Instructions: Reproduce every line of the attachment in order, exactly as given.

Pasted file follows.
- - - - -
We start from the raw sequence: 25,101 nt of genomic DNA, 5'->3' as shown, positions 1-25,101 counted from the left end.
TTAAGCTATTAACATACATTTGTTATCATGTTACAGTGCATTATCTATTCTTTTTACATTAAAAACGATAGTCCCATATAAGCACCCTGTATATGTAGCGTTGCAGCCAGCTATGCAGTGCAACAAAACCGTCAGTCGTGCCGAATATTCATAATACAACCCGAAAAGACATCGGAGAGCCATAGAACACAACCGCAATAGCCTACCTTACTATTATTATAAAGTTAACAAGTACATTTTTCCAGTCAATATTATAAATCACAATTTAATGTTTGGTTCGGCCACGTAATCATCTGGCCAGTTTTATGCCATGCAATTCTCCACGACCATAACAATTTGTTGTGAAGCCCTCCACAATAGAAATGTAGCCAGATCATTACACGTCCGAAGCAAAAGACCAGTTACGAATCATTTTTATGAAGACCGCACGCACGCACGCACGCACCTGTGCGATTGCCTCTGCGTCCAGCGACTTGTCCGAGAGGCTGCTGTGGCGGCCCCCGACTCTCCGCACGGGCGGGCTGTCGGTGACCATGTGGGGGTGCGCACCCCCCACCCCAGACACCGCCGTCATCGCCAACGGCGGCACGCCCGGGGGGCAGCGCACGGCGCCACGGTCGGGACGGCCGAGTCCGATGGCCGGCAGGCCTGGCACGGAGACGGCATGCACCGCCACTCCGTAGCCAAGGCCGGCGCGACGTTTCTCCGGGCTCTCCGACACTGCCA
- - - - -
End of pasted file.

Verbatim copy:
We start from the raw sequence: 25,101 nt of genomic DNA, 5'->3' as shown, positions 1-25,101 counted from the left end.
TTAAGCTATTAACATACATTTGTTATCATGTTACAGTGCATTATCTATTCTTTTTACATTAAAAACGATAGTCCCATATAAGCACCCTGTATATGTAGCGTTGCAGCCAGCTATGCAGTGCAACAAAACCGTCAGTCGTGCCGAATATTCATAATACAACCCGAAAAGACATCGGAGAGCCATAGAACACAACCGCAATAGCCTACCTTACTATTATTATAAAGTTAACAAGTACATTTTTCCAGTCAATATTATAAATCACAATTTAATGTTTGGTTCGGCCACGTAATCATCTGGCCAGTTTTATGCCATGCAATTCTCCACGACCATAACAATTTGTTGTGAAGCCCTCCACAATAGAAATGTAGCCAGATCATTACACGTCCGAAGCAAAAGACCAGTTACGAATCATTTTTATGAAGACCGCACGCACGCACGCACGCACCTGTGCGATTGCCTCTGCGTCCAGCGACTTGTCCGAGAGGCTGCTGTGGCGGCCCCCGACTCTCCGCACGGGCGGGCTGTCGGTGACCATGTGGGGGTGCGCACCCCCCACCCCAGACACCGCCGTCATCGCCAACGGCGGCACGCCCGGGGGGCAGCGCACGGCGCCACGGTCGGGACGGCCGAGTCCGATGGCCGGCAGGCCTGGCACGGAGACGGCATGCACCGCCACTCCGTAGCCAAGGCCGGCGCGACGTTTCTCCGGGCTCTCCGACACTGCCA